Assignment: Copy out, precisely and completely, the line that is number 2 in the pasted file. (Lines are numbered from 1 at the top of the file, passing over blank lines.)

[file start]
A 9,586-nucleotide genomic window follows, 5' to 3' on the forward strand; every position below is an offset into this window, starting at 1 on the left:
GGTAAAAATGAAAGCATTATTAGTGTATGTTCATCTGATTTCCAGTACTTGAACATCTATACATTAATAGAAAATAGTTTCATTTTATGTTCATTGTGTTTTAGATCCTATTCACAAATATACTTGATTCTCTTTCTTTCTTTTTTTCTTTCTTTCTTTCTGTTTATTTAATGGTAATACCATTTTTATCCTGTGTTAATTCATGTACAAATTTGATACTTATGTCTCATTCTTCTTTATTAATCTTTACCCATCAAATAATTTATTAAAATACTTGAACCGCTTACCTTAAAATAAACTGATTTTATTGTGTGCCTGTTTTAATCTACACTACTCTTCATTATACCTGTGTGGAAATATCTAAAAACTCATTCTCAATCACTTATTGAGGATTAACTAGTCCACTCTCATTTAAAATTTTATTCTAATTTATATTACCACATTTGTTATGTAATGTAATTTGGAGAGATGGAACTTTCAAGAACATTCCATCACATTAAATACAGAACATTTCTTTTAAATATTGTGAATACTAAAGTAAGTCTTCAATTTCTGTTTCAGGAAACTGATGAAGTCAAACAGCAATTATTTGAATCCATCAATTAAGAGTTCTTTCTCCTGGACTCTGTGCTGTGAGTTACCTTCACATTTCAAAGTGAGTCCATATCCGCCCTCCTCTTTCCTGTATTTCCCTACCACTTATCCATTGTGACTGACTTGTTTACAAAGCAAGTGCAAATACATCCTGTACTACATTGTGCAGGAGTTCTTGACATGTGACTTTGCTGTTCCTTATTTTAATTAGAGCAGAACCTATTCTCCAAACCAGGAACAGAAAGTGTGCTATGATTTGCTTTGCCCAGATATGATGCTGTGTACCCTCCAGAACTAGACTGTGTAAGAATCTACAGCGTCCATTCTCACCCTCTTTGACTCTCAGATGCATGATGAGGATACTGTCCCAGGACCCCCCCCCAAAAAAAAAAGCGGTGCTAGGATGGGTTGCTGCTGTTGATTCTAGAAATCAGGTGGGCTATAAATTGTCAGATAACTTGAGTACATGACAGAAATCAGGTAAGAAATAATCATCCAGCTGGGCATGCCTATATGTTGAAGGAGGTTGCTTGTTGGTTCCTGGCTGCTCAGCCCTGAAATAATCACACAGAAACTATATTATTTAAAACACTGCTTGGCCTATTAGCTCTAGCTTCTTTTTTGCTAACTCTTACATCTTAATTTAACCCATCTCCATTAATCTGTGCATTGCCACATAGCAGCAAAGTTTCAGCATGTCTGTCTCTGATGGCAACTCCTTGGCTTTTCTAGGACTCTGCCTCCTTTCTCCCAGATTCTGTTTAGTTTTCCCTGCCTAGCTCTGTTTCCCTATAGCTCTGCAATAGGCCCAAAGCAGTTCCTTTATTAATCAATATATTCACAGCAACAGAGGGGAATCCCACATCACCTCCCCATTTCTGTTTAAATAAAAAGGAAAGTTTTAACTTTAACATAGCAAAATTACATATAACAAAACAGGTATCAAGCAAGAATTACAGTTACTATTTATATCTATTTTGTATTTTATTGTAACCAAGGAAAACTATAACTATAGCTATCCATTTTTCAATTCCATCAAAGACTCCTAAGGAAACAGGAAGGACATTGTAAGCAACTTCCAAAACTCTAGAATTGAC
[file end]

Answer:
GGTAAAAATGAAAGCATTATTAGTGTATGTTCATCTGATTTCCAGTACTTGAACATCTATACATTAATAGAAAATAGTTTCATTTTATGTTCATTGTGTTTTAGATCCTATTCACAAATATACTTGATTCTCTTTCTTTCTTTTTTTCTTTCTTTCTTTCTGTTTATTTAATGGTAATACCATTTTTATCCTGTGTTAATTCATGTACAAATTTGATACTTATGTCTCATTCTTCTTTATTAATCTTTACCCATCAAATAATTTATTAAAATACTTGAACCGCTTACCTTAAAATAAACTGATTTTATTGTGTGCCTGTTTTAATCTACACTACTCTTCATTATACCTGTGTGGAAATATCTAAAAACTCATTCTCAATCACTTATTGAGGATTAACTAGTCCACTCTCATTTAAAATTTTATTCTAATTTATATTACCACATTTGTTATGTAATGTAATTTGGAGAGATGGAACTTTCAAGAACATTCCATCACATTAAATACAGAACATTTCTTTTAAATATTGTGAATACTAAAGTAAGTCTTCAATTTCTGTTTCAGGAAACTGATGAAGTCAAACAGCAATTATTTGAATCCATCAATTAAGAGTTCTTTCTCCTGGACTCTGTGCTGTGAGTTACCTTCACATTTCAAAGTGAGTCCATATCCGCCCTCCTCTTTCCTGTATTTCCCTACCACTTATCCATTGTGACTGACTTGTTTACAAAGCAAGTGCAAATACATCCTGTACTACATTGTGCAGGAGTTCTTGACATGTGACTTTGCTGTTCCTTATTTTAATTAGAGCAGAACCTATTCTCCAAACCAGGAACAGAAAGTGTGCTATGATTTGCTTTGCCCAGATATGATGCTGTGTACCCTCCAGAACTAGACTGTGTAAGAATCTACAGCGTCCATTCTCACCCTCTTTGACTCTCAGATGCATGATGAGGATACTGTCCCAGGACCCCCCCCCAAAAAAAAAAGCGGTGCTAGGATGGGTTGCTGCTGTTGATTCTAGAAATCAGGTGGGCTATAAATTGTCAGATAACTTGAGTACATGACAGAAATCAGGTAAGAAATAATCATCCAGCTGGGCATGCCTATATGTTGAAGGAGGTTGCTTGTTGGTTCCTGGCTGCTCAGCCCTGAAATAATCACACAGAAACTATATTATTTAAAACACTGCTTGGCCTATTAGCTCTAGCTTCTTTTTTGCTAACTCTTACATCTTAATTTAACCCATCTCCATTAATCTGTGCATTGCCACATAGCAGCAAAGTTTCAGCATGTCTGTCTCTGATGGCAACTCCTTGGCTTTTCTAGGACTCTGCCTCCTTTCTCCCAGATTCTGTTTAGTTTTCCCTGCCTAGCTCTGTTTCCCTATAGCTCTGCAATAGGCCCAAAGCAGTTCCTTTATTAATCAATATATTCACAGCAACAGAGGGGAATCCCACATCACCTCCCCATTTCTGTTTAAATAAAAAGGAAAGTTTTAACTTTAACATAGCAAAATTACATATAACAAAACAGGTATCAAGCAAGAATTACAGTTACTATTTATATCTATTTTGTATTTTATTGTAACCAAGGAAAACTATAACTATAGCTATCCATTTTTCAATTCCATCAAAGACTCCTAAGGAAACAGGAAGGACATTGTAAGCAACTTCCAAAACTCTAGAATTGAC